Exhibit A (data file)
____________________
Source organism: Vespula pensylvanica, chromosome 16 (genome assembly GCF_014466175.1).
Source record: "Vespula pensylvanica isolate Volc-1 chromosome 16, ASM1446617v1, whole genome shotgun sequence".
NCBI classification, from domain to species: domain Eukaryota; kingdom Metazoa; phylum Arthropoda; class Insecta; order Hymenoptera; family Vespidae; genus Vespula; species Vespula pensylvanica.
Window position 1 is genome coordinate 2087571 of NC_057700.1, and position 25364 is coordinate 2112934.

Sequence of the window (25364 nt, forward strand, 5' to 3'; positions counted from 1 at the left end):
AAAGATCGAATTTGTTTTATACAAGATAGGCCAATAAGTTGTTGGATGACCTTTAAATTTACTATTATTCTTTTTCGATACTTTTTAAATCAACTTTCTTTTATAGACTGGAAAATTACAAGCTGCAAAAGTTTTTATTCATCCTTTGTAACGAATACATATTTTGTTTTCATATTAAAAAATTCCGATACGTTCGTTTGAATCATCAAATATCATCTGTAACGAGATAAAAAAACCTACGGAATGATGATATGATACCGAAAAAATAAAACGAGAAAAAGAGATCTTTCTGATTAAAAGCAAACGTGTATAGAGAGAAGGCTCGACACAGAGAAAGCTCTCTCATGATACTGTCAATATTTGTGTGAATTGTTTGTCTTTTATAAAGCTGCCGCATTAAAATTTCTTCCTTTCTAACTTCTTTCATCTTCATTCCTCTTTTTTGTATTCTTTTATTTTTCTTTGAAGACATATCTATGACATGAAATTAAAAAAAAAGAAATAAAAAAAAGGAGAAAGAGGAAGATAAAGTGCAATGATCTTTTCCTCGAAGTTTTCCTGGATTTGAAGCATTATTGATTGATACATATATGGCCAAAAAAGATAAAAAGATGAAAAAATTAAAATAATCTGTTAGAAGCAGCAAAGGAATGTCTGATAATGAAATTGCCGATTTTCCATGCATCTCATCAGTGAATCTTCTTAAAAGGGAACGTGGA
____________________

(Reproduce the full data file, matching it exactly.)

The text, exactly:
Source organism: Vespula pensylvanica, chromosome 16 (genome assembly GCF_014466175.1).
Source record: "Vespula pensylvanica isolate Volc-1 chromosome 16, ASM1446617v1, whole genome shotgun sequence".
NCBI classification, from domain to species: domain Eukaryota; kingdom Metazoa; phylum Arthropoda; class Insecta; order Hymenoptera; family Vespidae; genus Vespula; species Vespula pensylvanica.
Window position 1 is genome coordinate 2087571 of NC_057700.1, and position 25364 is coordinate 2112934.

Sequence of the window (25364 nt, forward strand, 5' to 3'; positions counted from 1 at the left end):
AAAGATCGAATTTGTTTTATACAAGATAGGCCAATAAGTTGTTGGATGACCTTTAAATTTACTATTATTCTTTTTCGATACTTTTTAAATCAACTTTCTTTTATAGACTGGAAAATTACAAGCTGCAAAAGTTTTTATTCATCCTTTGTAACGAATACATATTTTGTTTTCATATTAAAAAATTCCGATACGTTCGTTTGAATCATCAAATATCATCTGTAACGAGATAAAAAAACCTACGGAATGATGATATGATACCGAAAAAATAAAACGAGAAAAAGAGATCTTTCTGATTAAAAGCAAACGTGTATAGAGAGAAGGCTCGACACAGAGAAAGCTCTCTCATGATACTGTCAATATTTGTGTGAATTGTTTGTCTTTTATAAAGCTGCCGCATTAAAATTTCTTCCTTTCTAACTTCTTTCATCTTCATTCCTCTTTTTTGTATTCTTTTATTTTTCTTTGAAGACATATCTATGACATGAAATTAAAAAAAAAGAAATAAAAAAAAGGAGAAAGAGGAAGATAAAGTGCAATGATCTTTTCCTCGAAGTTTTCCTGGATTTGAAGCATTATTGATTGATACATATATGGCCAAAAAAGATAAAAAGATGAAAAAATTAAAATAATCTGTTAGAAGCAGCAAAGGAATGTCTGATAATGAAATTGCCGATTTTCCATGCATCTCATCAGTGAATCTTCTTAAAAGGGAACGTGGA